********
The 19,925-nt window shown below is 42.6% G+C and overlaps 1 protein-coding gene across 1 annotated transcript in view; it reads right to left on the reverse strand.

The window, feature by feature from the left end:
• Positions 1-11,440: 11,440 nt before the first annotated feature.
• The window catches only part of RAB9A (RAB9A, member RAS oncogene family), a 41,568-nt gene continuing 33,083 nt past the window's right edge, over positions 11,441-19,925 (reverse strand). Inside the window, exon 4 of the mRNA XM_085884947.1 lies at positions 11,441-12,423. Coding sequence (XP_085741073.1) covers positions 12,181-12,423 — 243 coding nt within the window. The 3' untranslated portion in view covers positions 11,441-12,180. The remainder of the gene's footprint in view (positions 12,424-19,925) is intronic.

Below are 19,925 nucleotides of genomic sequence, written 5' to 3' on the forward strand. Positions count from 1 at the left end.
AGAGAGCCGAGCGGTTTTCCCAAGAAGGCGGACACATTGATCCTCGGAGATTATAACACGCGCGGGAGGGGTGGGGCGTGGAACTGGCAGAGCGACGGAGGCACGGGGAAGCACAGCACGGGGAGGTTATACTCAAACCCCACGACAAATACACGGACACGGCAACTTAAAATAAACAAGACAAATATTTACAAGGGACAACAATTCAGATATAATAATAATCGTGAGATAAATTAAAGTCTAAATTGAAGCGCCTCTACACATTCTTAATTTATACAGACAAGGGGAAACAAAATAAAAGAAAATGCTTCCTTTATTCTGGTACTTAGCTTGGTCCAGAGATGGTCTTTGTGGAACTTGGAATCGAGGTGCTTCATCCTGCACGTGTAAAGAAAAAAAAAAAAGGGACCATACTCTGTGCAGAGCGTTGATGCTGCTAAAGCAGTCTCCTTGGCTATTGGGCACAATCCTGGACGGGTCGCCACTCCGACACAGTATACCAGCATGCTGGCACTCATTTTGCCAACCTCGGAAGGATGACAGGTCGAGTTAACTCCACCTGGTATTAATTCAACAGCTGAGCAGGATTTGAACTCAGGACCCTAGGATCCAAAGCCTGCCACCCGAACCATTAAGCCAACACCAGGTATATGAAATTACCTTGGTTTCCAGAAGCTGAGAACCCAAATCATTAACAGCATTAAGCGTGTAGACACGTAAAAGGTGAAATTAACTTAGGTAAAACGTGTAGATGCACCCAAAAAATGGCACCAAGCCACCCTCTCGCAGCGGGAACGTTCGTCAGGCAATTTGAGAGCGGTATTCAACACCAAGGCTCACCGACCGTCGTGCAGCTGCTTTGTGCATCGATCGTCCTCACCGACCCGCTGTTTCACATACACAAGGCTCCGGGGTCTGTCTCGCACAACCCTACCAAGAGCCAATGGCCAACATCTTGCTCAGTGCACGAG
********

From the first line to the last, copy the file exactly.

The 19,925-nt window shown below is 42.6% G+C and overlaps 1 protein-coding gene across 1 annotated transcript in view; it reads right to left on the reverse strand.

The window, feature by feature from the left end:
• Positions 1-11,440: 11,440 nt before the first annotated feature.
• The window catches only part of RAB9A (RAB9A, member RAS oncogene family), a 41,568-nt gene continuing 33,083 nt past the window's right edge, over positions 11,441-19,925 (reverse strand). Inside the window, exon 4 of the mRNA XM_085884947.1 lies at positions 11,441-12,423. Coding sequence (XP_085741073.1) covers positions 12,181-12,423 — 243 coding nt within the window. The 3' untranslated portion in view covers positions 11,441-12,180. The remainder of the gene's footprint in view (positions 12,424-19,925) is intronic.

Below are 19,925 nucleotides of genomic sequence, written 5' to 3' on the forward strand. Positions count from 1 at the left end.
AGAGAGCCGAGCGGTTTTCCCAAGAAGGCGGACACATTGATCCTCGGAGATTATAACACGCGCGGGAGGGGTGGGGCGTGGAACTGGCAGAGCGACGGAGGCACGGGGAAGCACAGCACGGGGAGGTTATACTCAAACCCCACGACAAATACACGGACACGGCAACTTAAAATAAACAAGACAAATATTTACAAGGGACAACAATTCAGATATAATAATAATCGTGAGATAAATTAAAGTCTAAATTGAAGCGCCTCTACACATTCTTAATTTATACAGACAAGGGGAAACAAAATAAAAGAAAATGCTTCCTTTATTCTGGTACTTAGCTTGGTCCAGAGATGGTCTTTGTGGAACTTGGAATCGAGGTGCTTCATCCTGCACGTGTAAAGAAAAAAAAAAAAGGGACCATACTCTGTGCAGAGCGTTGATGCTGCTAAAGCAGTCTCCTTGGCTATTGGGCACAATCCTGGACGGGTCGCCACTCCGACACAGTATACCAGCATGCTGGCACTCATTTTGCCAACCTCGGAAGGATGACAGGTCGAGTTAACTCCACCTGGTATTAATTCAACAGCTGAGCAGGATTTGAACTCAGGACCCTAGGATCCAAAGCCTGCCACCCGAACCATTAAGCCAACACCAGGTATATGAAATTACCTTGGTTTCCAGAAGCTGAGAACCCAAATCATTAACAGCATTAAGCGTGTAGACACGTAAAAGGTGAAATTAACTTAGGTAAAACGTGTAGATGCACCCAAAAAATGGCACCAAGCCACCCTCTCGCAGCGGGAACGTTCGTCAGGCAATTTGAGAGCGGTATTCAACACCAAGGCTCACCGACCGTCGTGCAGCTGCTTTGTGCATCGATCGTCCTCACCGACCCGCTGTTTCACATACACAAGGCTCCGGGGTCTGTCTCGCACAACCCTACCAAGAGCCAATGGCCAACATCTTGCTCAGTGCACGAG